The type locality is situated in well-preserved laurel forest in the Garajonay National Park at> 650 m above sea level in the centre of La Gomera, the mesovoid shallow stratum is a colluvial slope covered by thin soil, the trap was set at 25–70 cm deep underground. The new species was found together with three widespread, probably introduced millipede species: Blaniulus guttulatus Fabricius, 1798   , Brachydesmus superus Latzel, 1884   and Brachydesmus proximus Latzel, 1889   , as well as the Gomeran endemic Glomeris gomerana Attems, 1911   . Thalassisobates emesesensis   sp. nov. seems to be rare: despite many months of trapping (see Material and methods) only three specimens were found although numerous other millipedes entered the traps.


Whereas T. emesesensis   clearly differs from T. littoralis   in a number of characters, including absence of eyes, it is extremely similar to T. almeriensis   sp. nov. The only clear difference concerns body size: males of T. emesesensis   being more slender (0.52–0.58 mm for 27–33 podous body rings) than T. almeriensis   (0.87 mm for 38 body rings). In juliformian millipedes, size differences should always be expressed in terms of body diameter and number of body rings ( Enghoff 1992). In the case of the two new Thalassisobates species   , only a few individuals are available, but although the unique male specimen of T. almeriensis   has more podous body rings than either of the two males of T. emesesensis   , the difference in diameter seems significant. The other apparent differences between the two species: more slender coxal processes and more setae on the coxal process in T. almeriensis   may, on the other hand, be functions of size and therefore not very reliable.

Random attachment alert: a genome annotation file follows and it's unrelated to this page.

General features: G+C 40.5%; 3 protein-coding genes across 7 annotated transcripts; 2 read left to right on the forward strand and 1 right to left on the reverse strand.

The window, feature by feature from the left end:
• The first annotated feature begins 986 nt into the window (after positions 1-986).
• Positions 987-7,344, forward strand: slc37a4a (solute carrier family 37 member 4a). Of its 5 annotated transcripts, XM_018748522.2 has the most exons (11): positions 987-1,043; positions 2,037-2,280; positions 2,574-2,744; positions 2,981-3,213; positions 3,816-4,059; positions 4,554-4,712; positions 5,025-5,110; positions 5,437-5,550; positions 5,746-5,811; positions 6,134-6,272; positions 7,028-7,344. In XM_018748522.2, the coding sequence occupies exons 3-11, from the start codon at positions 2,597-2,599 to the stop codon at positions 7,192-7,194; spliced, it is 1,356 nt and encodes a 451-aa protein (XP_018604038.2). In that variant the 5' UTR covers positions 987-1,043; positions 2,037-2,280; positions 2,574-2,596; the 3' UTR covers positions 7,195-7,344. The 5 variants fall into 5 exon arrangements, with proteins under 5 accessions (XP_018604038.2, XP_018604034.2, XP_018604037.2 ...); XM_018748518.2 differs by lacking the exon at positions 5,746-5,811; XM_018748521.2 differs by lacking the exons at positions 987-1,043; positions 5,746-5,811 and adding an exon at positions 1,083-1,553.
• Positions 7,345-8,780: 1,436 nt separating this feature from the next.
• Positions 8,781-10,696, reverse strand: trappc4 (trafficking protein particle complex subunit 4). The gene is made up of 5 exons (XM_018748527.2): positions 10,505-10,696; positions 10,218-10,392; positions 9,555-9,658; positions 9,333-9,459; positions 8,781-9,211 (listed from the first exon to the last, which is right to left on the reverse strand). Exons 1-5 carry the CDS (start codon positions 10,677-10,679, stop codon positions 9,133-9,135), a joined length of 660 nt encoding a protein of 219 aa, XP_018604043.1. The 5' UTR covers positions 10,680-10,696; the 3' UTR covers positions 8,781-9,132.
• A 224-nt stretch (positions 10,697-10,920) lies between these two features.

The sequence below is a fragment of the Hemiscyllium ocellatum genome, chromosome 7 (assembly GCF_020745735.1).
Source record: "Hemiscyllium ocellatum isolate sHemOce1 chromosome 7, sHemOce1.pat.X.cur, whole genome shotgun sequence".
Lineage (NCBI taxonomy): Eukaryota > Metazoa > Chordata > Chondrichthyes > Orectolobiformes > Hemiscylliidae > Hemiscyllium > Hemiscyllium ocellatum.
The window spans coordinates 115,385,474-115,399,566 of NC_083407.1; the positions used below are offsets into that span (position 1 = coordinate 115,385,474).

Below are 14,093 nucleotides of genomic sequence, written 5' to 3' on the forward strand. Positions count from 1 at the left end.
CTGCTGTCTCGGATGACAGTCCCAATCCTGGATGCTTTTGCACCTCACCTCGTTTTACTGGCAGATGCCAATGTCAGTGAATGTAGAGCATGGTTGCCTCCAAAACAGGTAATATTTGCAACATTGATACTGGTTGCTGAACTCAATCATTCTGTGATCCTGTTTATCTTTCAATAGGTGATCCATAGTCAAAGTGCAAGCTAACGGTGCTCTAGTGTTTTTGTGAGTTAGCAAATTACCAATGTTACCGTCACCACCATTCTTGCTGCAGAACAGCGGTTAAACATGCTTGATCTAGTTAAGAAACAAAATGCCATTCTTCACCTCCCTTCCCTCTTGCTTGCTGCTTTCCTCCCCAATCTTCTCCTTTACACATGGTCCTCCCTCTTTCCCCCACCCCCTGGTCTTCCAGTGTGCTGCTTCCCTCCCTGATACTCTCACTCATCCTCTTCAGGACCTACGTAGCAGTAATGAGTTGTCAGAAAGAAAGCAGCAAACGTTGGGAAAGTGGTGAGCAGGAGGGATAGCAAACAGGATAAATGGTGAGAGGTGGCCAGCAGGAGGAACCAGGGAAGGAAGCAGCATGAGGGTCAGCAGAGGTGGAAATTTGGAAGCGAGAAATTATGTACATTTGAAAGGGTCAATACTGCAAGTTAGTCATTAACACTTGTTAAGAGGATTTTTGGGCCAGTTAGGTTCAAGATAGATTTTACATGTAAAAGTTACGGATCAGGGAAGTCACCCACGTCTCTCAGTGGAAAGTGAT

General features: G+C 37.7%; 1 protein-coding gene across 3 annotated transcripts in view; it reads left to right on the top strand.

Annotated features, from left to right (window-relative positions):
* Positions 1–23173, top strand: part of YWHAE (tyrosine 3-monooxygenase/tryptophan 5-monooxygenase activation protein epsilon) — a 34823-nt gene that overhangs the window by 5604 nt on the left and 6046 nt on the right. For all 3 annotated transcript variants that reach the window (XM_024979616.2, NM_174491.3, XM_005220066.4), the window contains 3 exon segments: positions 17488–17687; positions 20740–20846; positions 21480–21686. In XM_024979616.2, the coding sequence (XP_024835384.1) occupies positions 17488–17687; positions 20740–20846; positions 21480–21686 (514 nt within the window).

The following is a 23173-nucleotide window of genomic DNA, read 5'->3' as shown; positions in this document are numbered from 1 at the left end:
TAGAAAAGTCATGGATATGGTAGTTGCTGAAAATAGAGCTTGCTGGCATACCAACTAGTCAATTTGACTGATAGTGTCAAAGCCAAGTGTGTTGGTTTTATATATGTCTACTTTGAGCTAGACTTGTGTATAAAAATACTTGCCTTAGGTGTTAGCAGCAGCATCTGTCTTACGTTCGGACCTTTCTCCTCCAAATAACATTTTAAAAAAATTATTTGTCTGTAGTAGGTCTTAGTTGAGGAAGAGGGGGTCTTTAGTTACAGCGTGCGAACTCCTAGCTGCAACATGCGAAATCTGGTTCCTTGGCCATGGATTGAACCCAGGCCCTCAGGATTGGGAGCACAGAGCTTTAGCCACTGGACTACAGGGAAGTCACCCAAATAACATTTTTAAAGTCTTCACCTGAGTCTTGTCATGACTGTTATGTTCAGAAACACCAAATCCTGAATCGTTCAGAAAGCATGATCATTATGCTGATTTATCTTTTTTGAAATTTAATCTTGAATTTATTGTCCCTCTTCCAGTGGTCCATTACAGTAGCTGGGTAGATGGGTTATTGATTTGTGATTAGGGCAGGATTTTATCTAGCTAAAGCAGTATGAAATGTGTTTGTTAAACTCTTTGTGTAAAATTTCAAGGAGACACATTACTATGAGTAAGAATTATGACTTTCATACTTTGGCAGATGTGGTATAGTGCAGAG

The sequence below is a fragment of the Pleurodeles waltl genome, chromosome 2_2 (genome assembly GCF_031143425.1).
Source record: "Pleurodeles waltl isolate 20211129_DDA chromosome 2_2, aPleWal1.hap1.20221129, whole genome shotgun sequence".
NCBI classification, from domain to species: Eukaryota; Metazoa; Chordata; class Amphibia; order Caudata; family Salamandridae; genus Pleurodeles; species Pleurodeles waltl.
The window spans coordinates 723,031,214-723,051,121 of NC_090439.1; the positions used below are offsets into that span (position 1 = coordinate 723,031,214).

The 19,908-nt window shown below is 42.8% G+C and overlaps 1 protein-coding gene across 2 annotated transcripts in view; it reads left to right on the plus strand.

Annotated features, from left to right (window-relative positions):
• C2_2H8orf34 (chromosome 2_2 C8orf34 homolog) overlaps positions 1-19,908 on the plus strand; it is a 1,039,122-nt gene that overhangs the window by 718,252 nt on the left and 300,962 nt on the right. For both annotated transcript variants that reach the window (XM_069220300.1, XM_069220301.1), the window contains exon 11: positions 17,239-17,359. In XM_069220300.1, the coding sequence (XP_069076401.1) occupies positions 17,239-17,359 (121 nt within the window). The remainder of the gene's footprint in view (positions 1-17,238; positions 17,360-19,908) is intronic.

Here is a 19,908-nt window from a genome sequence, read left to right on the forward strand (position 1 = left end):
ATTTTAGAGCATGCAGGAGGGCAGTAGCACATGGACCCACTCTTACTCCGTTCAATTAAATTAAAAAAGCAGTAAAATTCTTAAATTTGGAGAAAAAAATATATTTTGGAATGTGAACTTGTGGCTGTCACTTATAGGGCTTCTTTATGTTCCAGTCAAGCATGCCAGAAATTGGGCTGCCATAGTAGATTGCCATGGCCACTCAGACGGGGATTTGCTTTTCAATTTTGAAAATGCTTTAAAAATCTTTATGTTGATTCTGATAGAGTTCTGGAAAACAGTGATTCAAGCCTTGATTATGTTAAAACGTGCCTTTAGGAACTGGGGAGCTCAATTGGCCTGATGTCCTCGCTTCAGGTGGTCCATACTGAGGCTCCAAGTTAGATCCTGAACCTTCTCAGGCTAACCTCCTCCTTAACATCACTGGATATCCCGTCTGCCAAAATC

Departamento de Zoologia, Universidad de La Laguna


Zoological Museum, University of Copenhagen


Tavera, Department of Geology and Geophysics